For all the concern in Western capitals about the direction of Georgia’s domestic politics, Panjikidze’s message is that the new government is not going to change its foreign-policy priorities. The new Georgian government wants to pursue European Union and NATO membership as soon as possible, strengthen relations with the United States, and improve relations with its neighbors, she said. Georgia intended to keep its troops in Afghanistan past 2014 to assist with the training and advising of Afghan security forces.
The new Georgian government also wants to pursue dialogue with Russia, she said, but admitted that Russia refuses to begin that dialogue due to the Georgian government’s position on Abkhasia and South Ossetia, which is that the territories must be returned immediately.
Panjikidze struggled to explain how the new Georgian government plans to achieve those objectives and break a stalemate that has lasted since August 2008, when Russian troops rolled across the border and wrested away control in a short, sharp war that lasted five days.
Georgia has to improve its own internal conditions to convince the people in Abkhasia and South Ossetia to decide to rejoin Georgia of their own accord, she said.
“The plan is to make the country as attractive as possible for Abkhasians and Ossetians and to give them the choice of what is better, to be inside Georgia or to be part of Russia,” she said. “If we will be able to build the confidence between us and develop our country and show everybody inside and outside it’s a democratic country, it will be attractive for everybody and they will see an opportunity for development and prosperity inside Georgia.”
Ivanishvili pledged shortly after the election that his first overseas visit would be to the United States and he was expected to visit this month, but that visit has now been postponed for reasons that both parties declined to explain.
Panjikidze said Ivanishivili hopes to come to Washington next year. “He has a lot of things to do at home,” she said.
This week, Ivanishivili accused the Washington Post editorial board of conspiring with Saakashvili and his Washington lobbyists to criticize the new Georgian government in commentary that harshly criticized the arrests of the former officials.
“The magnate-turned-prime minister said last week that his first official visit to the United States had been postponed, which is a good thing,” the Post said in an editorial Friday. “As long as he is imprisoning opposition leaders and seeking to monopolize power, Georgia’s new leader should not be welcome in Washington.”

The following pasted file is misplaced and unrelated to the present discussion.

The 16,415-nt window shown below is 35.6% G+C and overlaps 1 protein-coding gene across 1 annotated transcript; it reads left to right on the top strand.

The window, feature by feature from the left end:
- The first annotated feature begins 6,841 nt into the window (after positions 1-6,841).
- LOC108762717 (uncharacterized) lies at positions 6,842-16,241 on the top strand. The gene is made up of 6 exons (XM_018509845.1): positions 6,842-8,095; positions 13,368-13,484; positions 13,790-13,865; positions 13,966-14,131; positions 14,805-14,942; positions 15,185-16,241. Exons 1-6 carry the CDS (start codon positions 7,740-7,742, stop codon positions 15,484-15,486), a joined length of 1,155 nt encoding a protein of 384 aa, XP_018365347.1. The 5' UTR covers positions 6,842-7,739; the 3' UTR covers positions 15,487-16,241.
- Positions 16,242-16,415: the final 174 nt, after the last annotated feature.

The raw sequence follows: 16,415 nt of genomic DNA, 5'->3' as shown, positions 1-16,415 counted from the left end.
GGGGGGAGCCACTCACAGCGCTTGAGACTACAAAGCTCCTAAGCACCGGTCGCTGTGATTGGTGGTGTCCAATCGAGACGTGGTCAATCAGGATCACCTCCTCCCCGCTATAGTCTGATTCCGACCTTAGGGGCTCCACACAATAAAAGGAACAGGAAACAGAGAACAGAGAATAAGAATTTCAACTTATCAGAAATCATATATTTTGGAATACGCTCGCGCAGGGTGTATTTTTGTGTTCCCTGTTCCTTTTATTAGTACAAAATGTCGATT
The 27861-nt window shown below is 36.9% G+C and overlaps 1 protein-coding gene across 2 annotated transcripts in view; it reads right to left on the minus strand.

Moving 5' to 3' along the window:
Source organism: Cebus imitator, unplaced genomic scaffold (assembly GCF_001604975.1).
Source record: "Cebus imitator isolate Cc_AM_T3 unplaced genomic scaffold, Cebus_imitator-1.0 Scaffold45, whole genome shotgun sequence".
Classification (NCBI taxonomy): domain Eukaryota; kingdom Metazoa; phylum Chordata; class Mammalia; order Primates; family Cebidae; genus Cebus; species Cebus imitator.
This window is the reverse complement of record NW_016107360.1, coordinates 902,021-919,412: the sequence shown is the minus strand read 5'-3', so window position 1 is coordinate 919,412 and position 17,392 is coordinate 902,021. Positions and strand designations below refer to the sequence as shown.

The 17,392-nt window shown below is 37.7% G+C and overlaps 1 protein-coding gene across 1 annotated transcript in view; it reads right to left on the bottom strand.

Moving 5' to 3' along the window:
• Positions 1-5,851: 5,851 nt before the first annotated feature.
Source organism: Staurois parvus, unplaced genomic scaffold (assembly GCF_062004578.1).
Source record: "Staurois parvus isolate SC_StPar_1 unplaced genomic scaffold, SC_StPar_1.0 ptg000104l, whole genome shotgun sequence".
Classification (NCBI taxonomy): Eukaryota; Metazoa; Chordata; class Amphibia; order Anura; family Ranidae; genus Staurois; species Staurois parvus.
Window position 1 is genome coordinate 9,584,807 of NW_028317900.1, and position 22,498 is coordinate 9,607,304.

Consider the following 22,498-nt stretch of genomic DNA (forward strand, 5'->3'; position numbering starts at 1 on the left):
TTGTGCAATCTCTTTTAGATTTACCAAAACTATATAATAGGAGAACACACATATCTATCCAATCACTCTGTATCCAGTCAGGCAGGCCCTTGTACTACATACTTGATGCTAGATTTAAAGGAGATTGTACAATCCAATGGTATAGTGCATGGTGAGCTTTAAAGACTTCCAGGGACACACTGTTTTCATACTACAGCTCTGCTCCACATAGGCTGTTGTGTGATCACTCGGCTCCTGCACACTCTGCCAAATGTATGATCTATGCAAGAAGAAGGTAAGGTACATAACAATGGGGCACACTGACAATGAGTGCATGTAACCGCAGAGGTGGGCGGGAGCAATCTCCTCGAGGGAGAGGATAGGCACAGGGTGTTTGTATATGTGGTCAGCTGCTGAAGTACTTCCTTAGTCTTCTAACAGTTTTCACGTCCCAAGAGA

Reacting at a subsequent press conference in Tbilisi, Ivanishvili lashed out at the Post.
“It is amazing and I will find out how [Saakashvili] managed that such an editorial appeared [in the Washington Post]. Our president has had only one thing organized well. This is what he is currently engaged in. This is all he got. He does lobbying as much as he can. He has this system set well,” he said.
Asked about Ivanishvili’s own cadre of Washington lobbyists, which has included Patton Boggs and BGR Group, Panjikidze said “We don’t have lobbyists.” When confronted with the list of lobbyists on IvanshivilI’s payroll, she said those lobbyists’ contracts would not be continued.
“That was in the campaign. That is not now.”
Josh Rogin covers national security and foreign policy and writes the daily Web column The Cable. His column appears bi-weekly in the print edition of The Washington Post. He can be reached for comments or tips at email@example.com.
Previously, Josh covered defense and foreign policy as a staff writer for Congressional Quarterly, writing extensively on Iraq, Afghanistan, Guantánamo Bay, U.S.-Asia relations, defense budgeting and appropriations, and the defense lobbying and contracting industries. Prior to that, he covered military modernization, cyber warfare, space, and missile defense for Federal Computer Week Magazine. He has also served as Pentagon Staff Reporter for the Asahi Shimbun, Japan's leading daily newspaper, in its Washington, D.C., bureau, where he reported on U.S.-Japan relations, Chinese military modernization, the North Korean nuclear crisis, and more.
A graduate of George Washington University's Elliott School of International Affairs, Josh lived in Yokohama, Japan, and studied at Tokyo's Sophia University. He speaks conversational Japanese and has reported from the region. He has also worked at the House International Relations Committee, the Embassy of Japan, and the Brookings Institution.
Josh's reporting has been featured on CNN, MSNBC, C-Span, CBS, ABC, NPR, WTOP, and several other outlets. He was a 2008-2009 National Press Foundation's Paul Miller Washington Reporting Fellow, 2009 military reporting fellow with the Knight Center for Specialized Journalism and the 2011 recipient of the InterAction Award for Excellence in International Reporting. He hails from Philadelphia and lives in Washington, D.C. Twitter: @joshrogin